Other local efforts have included collecting monetary donations to send to Burmese residents in Myanmar who are participating in civil disobedience and are unable to work because of the current environment. But, with banks and Western Union offices closed, Htin says it’s been difficult to get the money where it needs to go.

“It’s very hard to do right now. They have no cash flow. It’s a very tight situation right now,” Htin says.

Another financial focus for Htin is the Fallen Hero House which takes in and provides support to those who have had family members killed or residents who need to hide from the military.

“I’ve had whole groups of friends who have had to hide there,” Htin says.

Sang-Za-Lian says he hopes that the U.S. government will “step up” to protect Myanmar’s civilian population, some who are as young as 17, who are being beaten and killed by the ruling military government. These are the atrocities he’s seen via video and photographs.
“The citizens in Myanmar really need international support, not just sanctions,” he says. “They work in some ways because the military has all of the resources now, but just by sanctions alone, it’s not going to work. It didn’t work for 50 years. There have to be different kinds of strategies and we need to find different ways to protect people in Myanmar, especially in minority areas of the country.”

Trying to Get Out, Trying to Come Home

One of those minority areas is the Chin State in western Myanmar which is where Sang-Za-Lian lived. Ethnic Chin has more than 90 percent of its members who are Christian, according to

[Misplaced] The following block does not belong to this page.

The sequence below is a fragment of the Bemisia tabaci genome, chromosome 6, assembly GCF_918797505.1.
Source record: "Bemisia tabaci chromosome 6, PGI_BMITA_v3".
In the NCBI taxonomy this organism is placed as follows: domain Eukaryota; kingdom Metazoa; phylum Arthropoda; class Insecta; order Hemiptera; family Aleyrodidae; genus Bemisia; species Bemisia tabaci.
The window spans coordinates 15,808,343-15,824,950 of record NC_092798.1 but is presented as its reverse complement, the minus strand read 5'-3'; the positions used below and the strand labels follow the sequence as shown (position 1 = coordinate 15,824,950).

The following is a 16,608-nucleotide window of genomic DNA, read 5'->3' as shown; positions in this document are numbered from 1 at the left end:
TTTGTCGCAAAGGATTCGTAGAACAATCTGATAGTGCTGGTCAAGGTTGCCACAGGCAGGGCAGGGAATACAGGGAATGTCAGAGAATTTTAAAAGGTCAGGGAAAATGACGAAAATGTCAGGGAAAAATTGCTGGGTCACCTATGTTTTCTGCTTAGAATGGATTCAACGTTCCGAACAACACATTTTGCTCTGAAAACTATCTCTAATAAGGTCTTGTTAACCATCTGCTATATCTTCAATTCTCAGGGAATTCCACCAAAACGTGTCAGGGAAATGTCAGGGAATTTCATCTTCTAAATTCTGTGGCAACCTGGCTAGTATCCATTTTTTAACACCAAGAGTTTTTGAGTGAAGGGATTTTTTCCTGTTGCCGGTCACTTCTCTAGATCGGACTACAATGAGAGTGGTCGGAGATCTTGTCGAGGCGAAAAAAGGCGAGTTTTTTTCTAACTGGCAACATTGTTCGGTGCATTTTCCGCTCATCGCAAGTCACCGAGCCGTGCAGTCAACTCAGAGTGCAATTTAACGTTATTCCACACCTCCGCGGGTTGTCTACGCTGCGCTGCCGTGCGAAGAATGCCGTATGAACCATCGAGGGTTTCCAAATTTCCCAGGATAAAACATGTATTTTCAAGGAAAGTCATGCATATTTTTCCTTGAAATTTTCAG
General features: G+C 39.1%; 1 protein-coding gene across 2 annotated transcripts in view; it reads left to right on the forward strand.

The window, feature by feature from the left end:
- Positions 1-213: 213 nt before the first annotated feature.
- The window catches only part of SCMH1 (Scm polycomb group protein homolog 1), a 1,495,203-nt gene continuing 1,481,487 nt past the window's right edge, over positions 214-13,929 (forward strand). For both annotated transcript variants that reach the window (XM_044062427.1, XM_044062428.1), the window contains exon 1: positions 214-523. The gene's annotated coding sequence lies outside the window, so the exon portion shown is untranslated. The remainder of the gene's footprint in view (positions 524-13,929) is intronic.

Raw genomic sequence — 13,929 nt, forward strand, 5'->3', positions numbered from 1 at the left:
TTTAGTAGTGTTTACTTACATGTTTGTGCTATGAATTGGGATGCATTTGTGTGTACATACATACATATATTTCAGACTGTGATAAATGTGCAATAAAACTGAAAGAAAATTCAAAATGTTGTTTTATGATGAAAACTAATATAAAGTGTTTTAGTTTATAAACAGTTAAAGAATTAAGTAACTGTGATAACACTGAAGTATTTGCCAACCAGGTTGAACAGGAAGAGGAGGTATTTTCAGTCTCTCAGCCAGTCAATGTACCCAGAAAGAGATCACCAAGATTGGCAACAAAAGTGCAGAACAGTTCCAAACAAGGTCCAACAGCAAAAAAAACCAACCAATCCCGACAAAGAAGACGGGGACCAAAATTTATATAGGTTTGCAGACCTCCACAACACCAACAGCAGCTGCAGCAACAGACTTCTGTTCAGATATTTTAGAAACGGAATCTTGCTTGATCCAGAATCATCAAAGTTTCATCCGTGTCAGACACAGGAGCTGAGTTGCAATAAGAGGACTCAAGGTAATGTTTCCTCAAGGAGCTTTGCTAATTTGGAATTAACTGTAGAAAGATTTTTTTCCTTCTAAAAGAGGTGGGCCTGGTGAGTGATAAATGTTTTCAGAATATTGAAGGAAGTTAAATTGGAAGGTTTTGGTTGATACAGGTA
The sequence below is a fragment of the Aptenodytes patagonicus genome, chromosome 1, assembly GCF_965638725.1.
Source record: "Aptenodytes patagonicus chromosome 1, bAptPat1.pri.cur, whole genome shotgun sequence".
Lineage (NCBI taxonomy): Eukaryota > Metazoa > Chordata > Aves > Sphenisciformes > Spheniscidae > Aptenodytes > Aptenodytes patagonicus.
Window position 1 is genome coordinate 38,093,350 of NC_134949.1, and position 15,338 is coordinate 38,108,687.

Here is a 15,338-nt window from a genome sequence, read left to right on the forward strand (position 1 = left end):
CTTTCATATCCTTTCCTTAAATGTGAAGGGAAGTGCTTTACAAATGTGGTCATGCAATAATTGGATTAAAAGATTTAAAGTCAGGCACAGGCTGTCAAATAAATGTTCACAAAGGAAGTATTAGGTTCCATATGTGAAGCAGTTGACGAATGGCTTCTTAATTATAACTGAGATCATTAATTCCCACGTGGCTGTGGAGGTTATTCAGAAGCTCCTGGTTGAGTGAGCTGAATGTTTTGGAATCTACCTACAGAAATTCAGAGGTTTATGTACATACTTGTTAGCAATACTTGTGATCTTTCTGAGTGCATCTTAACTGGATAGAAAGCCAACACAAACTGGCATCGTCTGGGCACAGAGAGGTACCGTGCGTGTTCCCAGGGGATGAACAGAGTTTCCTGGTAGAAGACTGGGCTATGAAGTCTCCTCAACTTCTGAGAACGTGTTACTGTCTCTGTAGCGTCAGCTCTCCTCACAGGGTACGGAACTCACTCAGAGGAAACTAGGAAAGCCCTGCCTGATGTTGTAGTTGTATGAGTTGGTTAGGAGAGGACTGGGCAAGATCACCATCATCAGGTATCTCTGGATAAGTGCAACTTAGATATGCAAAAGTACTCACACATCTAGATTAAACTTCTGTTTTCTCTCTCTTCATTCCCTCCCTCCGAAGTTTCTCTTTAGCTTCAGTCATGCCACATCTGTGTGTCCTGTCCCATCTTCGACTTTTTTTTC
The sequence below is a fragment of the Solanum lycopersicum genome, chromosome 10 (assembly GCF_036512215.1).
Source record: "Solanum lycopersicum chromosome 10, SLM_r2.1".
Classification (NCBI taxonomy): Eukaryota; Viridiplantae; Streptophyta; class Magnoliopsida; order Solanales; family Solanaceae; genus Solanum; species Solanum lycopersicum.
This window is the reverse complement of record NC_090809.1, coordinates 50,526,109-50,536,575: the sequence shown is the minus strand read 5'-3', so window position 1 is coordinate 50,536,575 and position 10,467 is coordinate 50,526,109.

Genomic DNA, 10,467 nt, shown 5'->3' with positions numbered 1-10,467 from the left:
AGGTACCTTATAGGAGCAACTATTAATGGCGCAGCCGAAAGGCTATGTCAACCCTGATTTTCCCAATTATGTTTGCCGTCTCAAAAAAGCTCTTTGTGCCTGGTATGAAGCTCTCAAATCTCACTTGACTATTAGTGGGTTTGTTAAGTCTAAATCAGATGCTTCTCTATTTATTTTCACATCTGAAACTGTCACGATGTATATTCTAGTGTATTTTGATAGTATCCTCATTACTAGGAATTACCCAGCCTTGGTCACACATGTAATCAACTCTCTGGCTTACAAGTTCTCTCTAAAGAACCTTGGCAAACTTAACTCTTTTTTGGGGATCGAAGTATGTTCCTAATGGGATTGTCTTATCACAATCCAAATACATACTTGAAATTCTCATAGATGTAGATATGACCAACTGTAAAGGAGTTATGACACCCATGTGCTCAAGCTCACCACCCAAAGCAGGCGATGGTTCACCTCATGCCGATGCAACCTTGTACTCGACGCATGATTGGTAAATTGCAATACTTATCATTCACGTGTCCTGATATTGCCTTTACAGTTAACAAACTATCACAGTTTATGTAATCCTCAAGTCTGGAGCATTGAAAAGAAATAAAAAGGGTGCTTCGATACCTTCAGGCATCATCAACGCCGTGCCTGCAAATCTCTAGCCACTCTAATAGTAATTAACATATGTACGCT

“They face an unspoken forced assimilation policy known as ‘Burmanization,’ which seeks to ethnically, culturally, linguistically, and religiously homogenize the ethnic minority areas of the country. It is not uncommon for them to be coerced into converting to Buddhism, the state’s majority religion,” says an article on

This is why Sang-Za-Lian left, a Christian, left Myanmar -- to get away from religious and political persecution. He has been living in Battle Creek for 10 years and would like to have his mother and younger brother join him, but he says that takes money, applications, paperwork, and a government that would make it possible for them to leave.

“They would love to be here,” he says. “The thing is as of right now it’s almost impossible because the military is blocking all international travel.”

The travel ban has become a major issue of concern for Htin whose 82-year-old mother has been trying to get back to Battle Creek. She has permanent resident status in the U.S. and a Green Card.

Htin has lived in Battle Creek since 1998. He came here to join his brother who was working at a sushi station at a local grocery store. Since 2014, he has been going back to Myanmar, sometimes joined by his mother, to celebrate the country’s New Year’s festivities with family and friends.

During a visit there in 2019, his mother, who lives with him in Battle Creek, decided to stay on after he left and got a re-entry permit which allowed her to remain in Myanmar for two years. Htin says he was planning to go back at the end of March to bring her home because she cannot travel by herself and doesn’t speak English.

Those plans are now “upside-down” because of the coup, which if allowed to continue will send a message internationally that these types of insurgencies can be successfully carried out and remain intact, he says.

“We need help. This is not only for Burma this is also for international democracy,” Htin says. 

Sang-Za-Lian says he knows the Myanmar people would love to have international support, but they also know that they have to own this battle.

“They know they have to fight for their rights and that no one is going to be doing that for them,” he says.

The reality, Oo says, is that “If we can’t get rid of the military junta, there’s going to be another 20 or 30 years of this. I am asking people to please support the people of Myanmar who have been valiantly fighting so that democratically-elected officials and democracy can flourish and prevail.”
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Read more articles by Jane Parikh.

Jane Parikh is a freelance reporter and writer with more than 20 years of experience and also is the owner of In So Many Words based in Battle Creek. She is the Project Editor for On the Ground Battle Creek.